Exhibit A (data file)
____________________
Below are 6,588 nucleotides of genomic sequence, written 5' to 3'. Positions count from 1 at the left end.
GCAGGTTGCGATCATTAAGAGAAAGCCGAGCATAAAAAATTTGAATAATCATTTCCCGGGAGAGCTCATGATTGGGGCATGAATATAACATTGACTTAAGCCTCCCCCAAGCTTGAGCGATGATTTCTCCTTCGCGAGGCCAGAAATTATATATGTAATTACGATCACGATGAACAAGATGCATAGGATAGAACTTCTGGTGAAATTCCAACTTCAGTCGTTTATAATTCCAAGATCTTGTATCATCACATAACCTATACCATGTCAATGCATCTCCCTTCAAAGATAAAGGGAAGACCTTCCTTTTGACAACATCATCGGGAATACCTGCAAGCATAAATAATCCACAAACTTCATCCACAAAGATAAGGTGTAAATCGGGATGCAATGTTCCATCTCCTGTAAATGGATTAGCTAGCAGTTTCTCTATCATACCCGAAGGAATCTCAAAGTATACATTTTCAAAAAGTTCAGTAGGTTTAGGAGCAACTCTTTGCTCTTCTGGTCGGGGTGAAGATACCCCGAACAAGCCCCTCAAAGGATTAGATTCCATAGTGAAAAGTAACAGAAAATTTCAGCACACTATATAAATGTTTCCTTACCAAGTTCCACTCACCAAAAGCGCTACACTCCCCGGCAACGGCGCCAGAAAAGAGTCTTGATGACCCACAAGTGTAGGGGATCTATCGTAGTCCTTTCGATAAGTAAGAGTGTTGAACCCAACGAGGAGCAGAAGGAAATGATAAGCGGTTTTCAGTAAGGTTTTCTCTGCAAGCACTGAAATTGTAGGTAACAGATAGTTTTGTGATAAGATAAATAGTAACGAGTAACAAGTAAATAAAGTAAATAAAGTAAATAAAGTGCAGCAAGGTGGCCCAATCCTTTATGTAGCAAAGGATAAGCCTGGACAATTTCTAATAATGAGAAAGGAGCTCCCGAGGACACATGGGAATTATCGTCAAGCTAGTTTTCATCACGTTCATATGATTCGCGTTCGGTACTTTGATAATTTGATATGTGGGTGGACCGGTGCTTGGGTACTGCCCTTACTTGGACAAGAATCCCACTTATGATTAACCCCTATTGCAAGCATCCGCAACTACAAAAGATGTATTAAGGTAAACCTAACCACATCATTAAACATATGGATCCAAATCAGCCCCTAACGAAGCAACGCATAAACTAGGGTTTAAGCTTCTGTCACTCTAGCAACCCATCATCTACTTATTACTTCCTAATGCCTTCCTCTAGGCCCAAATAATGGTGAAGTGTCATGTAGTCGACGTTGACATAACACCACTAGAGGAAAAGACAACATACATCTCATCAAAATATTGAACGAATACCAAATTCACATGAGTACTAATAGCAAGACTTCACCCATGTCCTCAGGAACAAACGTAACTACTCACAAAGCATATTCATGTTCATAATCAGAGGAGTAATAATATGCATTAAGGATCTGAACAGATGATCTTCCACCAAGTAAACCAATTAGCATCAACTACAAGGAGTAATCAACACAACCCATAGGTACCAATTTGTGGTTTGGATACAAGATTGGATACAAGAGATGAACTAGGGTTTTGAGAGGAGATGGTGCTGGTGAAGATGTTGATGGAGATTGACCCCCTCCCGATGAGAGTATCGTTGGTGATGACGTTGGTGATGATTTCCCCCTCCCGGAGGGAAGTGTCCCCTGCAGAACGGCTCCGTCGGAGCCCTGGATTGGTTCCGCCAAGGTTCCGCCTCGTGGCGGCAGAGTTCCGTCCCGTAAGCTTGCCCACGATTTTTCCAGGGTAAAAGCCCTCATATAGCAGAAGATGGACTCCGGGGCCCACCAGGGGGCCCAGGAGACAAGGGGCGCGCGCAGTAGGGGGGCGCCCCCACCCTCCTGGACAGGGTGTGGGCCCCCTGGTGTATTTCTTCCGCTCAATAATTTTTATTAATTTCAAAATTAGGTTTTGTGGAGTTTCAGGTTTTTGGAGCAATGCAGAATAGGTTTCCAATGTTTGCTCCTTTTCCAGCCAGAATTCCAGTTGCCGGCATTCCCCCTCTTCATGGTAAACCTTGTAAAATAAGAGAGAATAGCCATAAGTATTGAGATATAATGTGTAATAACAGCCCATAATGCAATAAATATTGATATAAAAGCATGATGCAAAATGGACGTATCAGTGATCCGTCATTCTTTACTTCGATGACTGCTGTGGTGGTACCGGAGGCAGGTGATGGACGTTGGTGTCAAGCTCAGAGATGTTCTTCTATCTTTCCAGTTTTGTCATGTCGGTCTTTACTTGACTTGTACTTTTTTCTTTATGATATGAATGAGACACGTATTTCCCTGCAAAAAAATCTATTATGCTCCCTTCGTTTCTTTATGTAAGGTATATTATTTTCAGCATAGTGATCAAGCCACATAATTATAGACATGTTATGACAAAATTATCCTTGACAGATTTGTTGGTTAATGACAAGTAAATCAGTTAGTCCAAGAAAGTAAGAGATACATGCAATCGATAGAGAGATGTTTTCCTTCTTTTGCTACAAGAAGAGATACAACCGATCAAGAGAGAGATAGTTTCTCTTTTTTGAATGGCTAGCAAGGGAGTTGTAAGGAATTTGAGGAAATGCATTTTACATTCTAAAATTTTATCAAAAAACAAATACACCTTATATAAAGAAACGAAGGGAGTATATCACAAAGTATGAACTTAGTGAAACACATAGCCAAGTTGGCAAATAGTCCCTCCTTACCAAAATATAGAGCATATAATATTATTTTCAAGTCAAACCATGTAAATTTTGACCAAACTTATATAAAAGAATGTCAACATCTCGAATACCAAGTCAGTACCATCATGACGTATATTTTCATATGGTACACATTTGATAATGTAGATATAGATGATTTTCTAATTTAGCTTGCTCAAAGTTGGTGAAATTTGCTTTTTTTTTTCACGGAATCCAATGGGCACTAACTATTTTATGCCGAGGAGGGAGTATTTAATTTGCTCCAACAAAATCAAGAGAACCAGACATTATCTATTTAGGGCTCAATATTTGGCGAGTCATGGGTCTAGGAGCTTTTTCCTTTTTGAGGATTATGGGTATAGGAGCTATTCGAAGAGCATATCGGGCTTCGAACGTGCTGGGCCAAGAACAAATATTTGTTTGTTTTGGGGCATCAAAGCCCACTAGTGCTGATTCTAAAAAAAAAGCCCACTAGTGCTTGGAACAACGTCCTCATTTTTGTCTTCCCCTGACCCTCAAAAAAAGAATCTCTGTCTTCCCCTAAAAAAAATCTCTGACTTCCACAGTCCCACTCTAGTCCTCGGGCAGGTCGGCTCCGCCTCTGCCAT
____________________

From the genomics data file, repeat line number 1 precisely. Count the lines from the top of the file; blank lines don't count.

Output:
Below are 6,588 nucleotides of genomic sequence, written 5' to 3'. Positions count from 1 at the left end.